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Food prices to overtake energy as biggest cost of living headache in the UK

food prices  Shopping for root vegetables in Morrison's supermarket, Britain, United Kingdom. Vegetable fresh shop shopper woman mother retailer retail
Rising food prices are set to squeeze UK households more than energy bills. Photo: PA/Alamy (David Bagnall)

Food prices are on an upward spiral and will soon become the biggest cost of living hit to family finances as energy bills fall back.

This summer the pressure from rising food bills since 2019-20 (averaging £1,000 per household) will be larger than that for energy (averaging around £900), according to the Resolution Foundation.

Food price inflation reached a record high of 19.1% in March 2023 – its highest level in half a century – and food prices look likely to continue rising for some time to come, putting it on track to contribute more to overall inflation than energy in the months ahead, according to the think tank.


Read more: Inflation: From milk to bread, what is driving the surge in food prices

Rising food prices pose a greater challenge to lower-income households, who spend a higher proportion of their income on food: 15%, compared 10% for the highest-income. As a result, the effective inflation rate for the poorest tenth of households was almost 50% higher compared to the richest tenth of households in March.

Poorer households, who are more likely to already be purchasing the cheapest products, are also less able to respond to rising food prices by changing what they purchase.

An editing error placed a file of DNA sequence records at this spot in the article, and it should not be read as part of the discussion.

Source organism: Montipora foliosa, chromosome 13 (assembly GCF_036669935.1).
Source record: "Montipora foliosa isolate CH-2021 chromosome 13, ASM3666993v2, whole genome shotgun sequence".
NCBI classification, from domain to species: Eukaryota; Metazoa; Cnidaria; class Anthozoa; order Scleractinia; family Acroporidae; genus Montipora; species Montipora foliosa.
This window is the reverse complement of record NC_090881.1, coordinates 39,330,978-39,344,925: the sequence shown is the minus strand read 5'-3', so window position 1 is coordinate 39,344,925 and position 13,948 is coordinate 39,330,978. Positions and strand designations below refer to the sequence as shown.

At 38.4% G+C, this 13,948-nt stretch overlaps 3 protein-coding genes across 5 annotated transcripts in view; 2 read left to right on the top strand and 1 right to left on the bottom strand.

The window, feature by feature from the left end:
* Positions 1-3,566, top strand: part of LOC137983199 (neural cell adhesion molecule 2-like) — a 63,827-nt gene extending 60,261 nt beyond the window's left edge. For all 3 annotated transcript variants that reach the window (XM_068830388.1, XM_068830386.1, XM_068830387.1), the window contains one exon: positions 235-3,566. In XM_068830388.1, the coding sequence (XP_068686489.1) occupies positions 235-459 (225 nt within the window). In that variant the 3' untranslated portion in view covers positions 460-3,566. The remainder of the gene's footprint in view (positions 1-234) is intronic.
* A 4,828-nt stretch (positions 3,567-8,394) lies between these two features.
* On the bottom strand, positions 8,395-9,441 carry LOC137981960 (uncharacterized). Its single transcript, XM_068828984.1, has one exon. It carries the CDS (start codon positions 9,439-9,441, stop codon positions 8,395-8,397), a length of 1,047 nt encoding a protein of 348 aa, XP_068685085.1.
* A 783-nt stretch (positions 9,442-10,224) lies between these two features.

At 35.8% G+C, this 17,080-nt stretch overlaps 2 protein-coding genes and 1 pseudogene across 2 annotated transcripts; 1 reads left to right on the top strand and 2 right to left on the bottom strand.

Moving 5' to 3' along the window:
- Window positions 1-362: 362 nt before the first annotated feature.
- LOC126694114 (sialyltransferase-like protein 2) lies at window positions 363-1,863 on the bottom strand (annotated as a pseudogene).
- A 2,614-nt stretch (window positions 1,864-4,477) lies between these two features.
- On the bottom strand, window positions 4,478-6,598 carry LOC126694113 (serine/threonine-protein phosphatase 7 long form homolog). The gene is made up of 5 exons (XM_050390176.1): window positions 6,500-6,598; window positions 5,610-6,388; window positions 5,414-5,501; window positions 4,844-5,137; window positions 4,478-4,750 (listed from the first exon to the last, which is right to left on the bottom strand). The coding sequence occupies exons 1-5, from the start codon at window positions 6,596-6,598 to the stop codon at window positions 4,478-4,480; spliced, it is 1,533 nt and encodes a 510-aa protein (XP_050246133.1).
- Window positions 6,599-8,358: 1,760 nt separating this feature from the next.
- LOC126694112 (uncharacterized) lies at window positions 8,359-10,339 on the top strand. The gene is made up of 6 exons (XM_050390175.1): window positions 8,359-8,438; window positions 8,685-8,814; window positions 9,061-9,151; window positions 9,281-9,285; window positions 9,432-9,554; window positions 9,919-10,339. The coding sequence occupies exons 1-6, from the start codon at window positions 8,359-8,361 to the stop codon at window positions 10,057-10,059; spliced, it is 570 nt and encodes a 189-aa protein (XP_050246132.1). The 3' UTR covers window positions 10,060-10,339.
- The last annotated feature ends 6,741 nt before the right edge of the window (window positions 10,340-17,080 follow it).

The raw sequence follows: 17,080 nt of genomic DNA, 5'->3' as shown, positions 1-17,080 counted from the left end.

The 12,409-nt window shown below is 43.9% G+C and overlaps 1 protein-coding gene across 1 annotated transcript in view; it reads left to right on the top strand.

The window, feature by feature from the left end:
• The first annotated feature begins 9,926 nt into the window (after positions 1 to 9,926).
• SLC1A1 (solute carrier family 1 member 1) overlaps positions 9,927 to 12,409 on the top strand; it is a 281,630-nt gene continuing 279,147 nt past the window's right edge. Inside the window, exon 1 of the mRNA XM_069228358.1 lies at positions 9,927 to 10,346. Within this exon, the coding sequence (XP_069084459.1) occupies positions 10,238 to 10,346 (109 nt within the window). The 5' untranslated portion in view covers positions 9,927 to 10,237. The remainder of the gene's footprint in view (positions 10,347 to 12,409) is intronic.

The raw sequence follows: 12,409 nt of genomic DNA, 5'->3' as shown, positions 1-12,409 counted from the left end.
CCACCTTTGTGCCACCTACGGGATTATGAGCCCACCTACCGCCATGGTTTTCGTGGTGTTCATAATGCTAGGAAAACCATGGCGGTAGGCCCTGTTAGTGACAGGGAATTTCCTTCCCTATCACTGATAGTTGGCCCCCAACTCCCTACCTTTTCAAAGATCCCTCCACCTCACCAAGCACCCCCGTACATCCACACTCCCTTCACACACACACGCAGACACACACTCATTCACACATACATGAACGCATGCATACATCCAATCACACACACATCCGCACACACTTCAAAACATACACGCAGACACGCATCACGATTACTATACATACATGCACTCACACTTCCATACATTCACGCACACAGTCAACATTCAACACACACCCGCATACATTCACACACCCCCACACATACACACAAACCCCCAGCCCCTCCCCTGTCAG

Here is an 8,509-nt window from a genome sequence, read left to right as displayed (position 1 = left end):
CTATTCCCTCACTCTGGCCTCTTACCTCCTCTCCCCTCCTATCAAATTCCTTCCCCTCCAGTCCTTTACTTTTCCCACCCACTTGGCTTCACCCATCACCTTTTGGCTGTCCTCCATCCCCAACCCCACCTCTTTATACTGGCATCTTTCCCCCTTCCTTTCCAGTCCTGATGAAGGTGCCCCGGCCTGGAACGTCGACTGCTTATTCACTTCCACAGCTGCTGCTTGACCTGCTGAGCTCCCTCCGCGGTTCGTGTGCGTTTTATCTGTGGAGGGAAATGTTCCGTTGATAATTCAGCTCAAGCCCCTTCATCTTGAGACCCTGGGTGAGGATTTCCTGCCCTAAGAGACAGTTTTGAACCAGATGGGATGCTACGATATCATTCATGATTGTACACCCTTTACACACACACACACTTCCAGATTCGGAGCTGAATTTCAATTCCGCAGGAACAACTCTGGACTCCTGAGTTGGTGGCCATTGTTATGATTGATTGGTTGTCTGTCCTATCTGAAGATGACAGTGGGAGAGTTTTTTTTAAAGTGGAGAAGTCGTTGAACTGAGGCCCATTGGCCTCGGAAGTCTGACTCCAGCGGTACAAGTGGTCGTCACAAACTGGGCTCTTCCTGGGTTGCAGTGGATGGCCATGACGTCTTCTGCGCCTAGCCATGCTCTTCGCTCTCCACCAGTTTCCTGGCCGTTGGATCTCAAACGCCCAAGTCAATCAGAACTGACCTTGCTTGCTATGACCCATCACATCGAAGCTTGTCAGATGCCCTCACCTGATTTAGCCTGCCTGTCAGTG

Instead, the risk is they simply eat less, with almost two out three (61%) of the poorest fifth of households reporting cutting back on food and other essentials, compared to about one third (35%) for the richest fifth.

Around one-in-five people also reported eating less or skipping meals, with this most common among those on the lowest incomes (27%), receiving benefits (43%), from certain ethnic minorities (30%for black respondents), or with larger families (37%).

Read more: UK inflation eases but remains above 10% as food prices soar

Lalitha Try, economist at the Resolution Foundation, said: “Everyone realises food prices are rising, but it’s less clear that the scale of the increases has been understood in Westminster.

“This summer the food price shock to family finances is set to overtake that from energy bills. What remains consistent is that those on low-to-middle incomes are worst affected.

“The cost of living crisis isn’t ending, it’s just entering a new phase.”

Watch: UK inflation: Why are food prices rising so much?

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